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J45 vs Southern Jumbo

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Are there tonal differences between the J45 and the Southern Jumbo or is it really the different fret inlays?  If there are differences, what would I notice?

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From my understanding , which is limited, the primary differences between a mahogany J45 and a mahogany Southern Jumbo are cosmetic.   Of course, there are a few variations of the SJ and literally dozens of the J45, so tonal differences can be all over the place and they all depend on who is doing the listening.  If you can play several good guitars (hopefully Gibson’s), pick the one that calls your name.  The one you keep going back to.  Don’t get all wrapped-up in what are considered tonal/wood/bracing/ glue/etc. differences.   Get the guitar that is comfortable to play and you feel can be an extension of who you are.....  Anyway, that’s what I try to do.....Good luck in your hunt!

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It's my opinion a southern jumbo is a blinged out J45 (understatedly blinged in a very good way).  The big tonal differences will come more across the different models within each of those (i.e standard, vintage (with a baked top), rosewood etc...).  I know these can be found on a J45, not sure southern jumbo

 

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Any tonal differences are largely a function of the fact that guitars are individuals. Over time, there have been a multitude of variations on both the SJ and the J-45. As has been mentioned, things such as cooked versus un-cooked tops, as well as differences in material such as Adi versus sitka tops, and scalloped versus un-scalloped top braces, will create far more tonal differences between guitars than whether a guitar is an SJ or a J-45.

I have two J-45s  and an SJ, all mahogany bodies and sitka  tops. As I've said before, they are clearly siblings, but not identical triplets. There are no tonal differences that you could ascribe to any one of the then being an SJ rather than a J-45.

The basic design of the guitars is the same. The primary differences between the SJ and the J-45 of the same body and top materials are cosmetic.

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13 hours ago, jw3571 said:

Are there tonal differences between the J45 and the Southern Jumbo or is it really the different fret inlays?  If there are differences, what would I notice?

Didn't you just pull the trigger on a new 60's Hummingbird? Need something else to keep it company, I suppose. ; ) . 

re: the SJ's- wasn't there some discussion about bridge pins being located further back on either the SoJo or the J-45?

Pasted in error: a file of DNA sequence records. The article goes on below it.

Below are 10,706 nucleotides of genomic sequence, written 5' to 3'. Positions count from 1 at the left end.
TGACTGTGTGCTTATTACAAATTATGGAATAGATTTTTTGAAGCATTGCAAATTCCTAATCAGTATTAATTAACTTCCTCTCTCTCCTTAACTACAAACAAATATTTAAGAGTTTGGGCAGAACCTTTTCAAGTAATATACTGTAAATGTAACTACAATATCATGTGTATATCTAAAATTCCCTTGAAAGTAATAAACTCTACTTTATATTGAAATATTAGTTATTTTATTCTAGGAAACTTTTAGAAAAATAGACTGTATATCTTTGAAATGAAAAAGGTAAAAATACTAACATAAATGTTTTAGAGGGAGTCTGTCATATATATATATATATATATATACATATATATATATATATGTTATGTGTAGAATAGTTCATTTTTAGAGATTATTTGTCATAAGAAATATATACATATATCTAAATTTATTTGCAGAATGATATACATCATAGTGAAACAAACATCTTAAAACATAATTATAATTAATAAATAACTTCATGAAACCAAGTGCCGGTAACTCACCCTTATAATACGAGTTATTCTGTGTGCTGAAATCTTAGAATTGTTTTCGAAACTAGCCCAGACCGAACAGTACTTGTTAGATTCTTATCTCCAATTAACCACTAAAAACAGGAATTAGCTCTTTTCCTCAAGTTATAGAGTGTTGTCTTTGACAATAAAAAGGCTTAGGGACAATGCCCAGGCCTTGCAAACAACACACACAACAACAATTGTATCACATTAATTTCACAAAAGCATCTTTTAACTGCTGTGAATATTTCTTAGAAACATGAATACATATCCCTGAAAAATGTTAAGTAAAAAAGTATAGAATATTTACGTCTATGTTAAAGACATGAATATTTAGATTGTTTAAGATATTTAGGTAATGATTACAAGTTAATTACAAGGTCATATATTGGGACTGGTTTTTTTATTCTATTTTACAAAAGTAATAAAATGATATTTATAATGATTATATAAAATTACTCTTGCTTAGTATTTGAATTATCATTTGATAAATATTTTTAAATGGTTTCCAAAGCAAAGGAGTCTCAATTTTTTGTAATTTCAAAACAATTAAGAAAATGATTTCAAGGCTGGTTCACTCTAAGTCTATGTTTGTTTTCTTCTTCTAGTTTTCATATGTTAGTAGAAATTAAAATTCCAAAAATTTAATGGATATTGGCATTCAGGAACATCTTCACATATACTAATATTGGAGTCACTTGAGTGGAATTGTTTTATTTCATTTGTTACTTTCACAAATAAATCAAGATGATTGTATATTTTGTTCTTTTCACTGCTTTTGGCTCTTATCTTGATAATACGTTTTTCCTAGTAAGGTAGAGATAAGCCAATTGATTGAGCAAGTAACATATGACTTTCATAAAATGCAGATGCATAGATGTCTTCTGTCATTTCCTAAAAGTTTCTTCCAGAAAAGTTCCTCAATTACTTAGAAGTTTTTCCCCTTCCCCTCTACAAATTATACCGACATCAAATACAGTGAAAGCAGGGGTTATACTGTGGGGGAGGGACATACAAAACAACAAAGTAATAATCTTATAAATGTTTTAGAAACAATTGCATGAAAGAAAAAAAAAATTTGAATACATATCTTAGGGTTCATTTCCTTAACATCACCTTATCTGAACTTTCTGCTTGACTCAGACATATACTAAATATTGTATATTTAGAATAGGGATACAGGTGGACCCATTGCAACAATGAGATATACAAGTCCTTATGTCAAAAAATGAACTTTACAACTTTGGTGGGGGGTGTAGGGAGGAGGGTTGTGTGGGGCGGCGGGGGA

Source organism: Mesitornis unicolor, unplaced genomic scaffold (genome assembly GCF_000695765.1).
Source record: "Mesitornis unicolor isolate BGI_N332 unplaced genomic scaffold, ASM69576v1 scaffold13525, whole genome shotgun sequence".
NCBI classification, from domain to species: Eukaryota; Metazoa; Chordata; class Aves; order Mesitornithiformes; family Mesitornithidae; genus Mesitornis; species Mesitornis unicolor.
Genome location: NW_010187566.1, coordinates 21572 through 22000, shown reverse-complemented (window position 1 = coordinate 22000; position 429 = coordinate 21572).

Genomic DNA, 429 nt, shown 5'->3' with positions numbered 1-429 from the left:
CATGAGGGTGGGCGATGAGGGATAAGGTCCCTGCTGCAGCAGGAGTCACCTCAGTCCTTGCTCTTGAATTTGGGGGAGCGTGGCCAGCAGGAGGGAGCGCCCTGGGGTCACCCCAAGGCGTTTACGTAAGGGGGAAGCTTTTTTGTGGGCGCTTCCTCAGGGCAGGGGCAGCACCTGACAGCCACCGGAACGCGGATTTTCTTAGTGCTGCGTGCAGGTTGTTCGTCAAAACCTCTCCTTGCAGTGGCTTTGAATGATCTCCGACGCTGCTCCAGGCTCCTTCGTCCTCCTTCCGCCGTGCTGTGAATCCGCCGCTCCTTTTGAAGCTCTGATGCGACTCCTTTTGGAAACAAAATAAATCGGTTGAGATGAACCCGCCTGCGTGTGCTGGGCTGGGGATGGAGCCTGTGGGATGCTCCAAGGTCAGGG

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I can't speak very well to the models after about 1955, but I have paid a lot of attention to one I have and to many others I have auditioned.

IME, in terms of basic materials and structure, the two models were basically identical except for decorations from mid 1943 to 1955.  Now Nick makes the most important point -- just because the guitars were manufactured identically does not mean they sound the same -- there are always audible differences, but still there are overall properties that apply and evolve.  In that regard, however, there is a definite evolution in tone properties over time.  There are reasons for this -- materials and structural properties evolved -- but the SJs and J-45s evolved together.  The general evolution since 1943 has been to physically stronger instruments resulting in a reduction in acoustic power -- but not too much.

There are three J-45s and three SJs in this picture -- SJ: 43, 43, 54 and J-45: 43, 44, 53.  One SJ is RW -- the first batches were, but that stopped in 1943.

wwvLZ6a.jpg

 

All of these are demoed here.

Best,

-Tom

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39 minutes ago, 62burst said:

 

re: the SJ's- wasn't there some discussion about bridge pins being located further back on either the SoJo or the J-45?

That's not consistent for either model, as far as I can tell. My SJ, for example, has the belly-down (Martin style) bridge that was common in the Banner era, so the pin and saddle placement relative to the bridge edges is somewhat different from the "standard" belly-up J-45 bridge for the same scale length. 

There are slight differences in distance from pin centers to back edge of saddle between the guitars, but it really is not significant. Break angle of the strings over the saddle might create differences, but that is more the result of differences in neck angle and saddle height than it is of pin and saddle placement.

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I have a J-45 True Vintage and a Southern Jumbo True Vintage, both from the late 2000's. They are braced differently, and they do sound different. Two identically braced guitars can sound different, and two differently braced versions should certainly so. It's up to the listener how important those differences are.  To me, the differences between my J-45 and SJ TV's are small and more interesting than important, though not small enough to not prefer this particular J-45 over that particular SJ.

Red 333

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13 hours ago, 62burst said:

 

re: the SJ's- wasn't there some discussion about bridge pins being located further back on either the SoJo or the J-45?

Yes, there was a long discussion about this with photos and everything.  When I was shopping for one and compared the J45 and the SJ, the SJ had a more clear tone.  I bought the SJ because it was a little crisper-. Very happy with my choice.  I think Southern Jumbos are kind of forgotten but they do seem to sound different than the J45, for whatever reason

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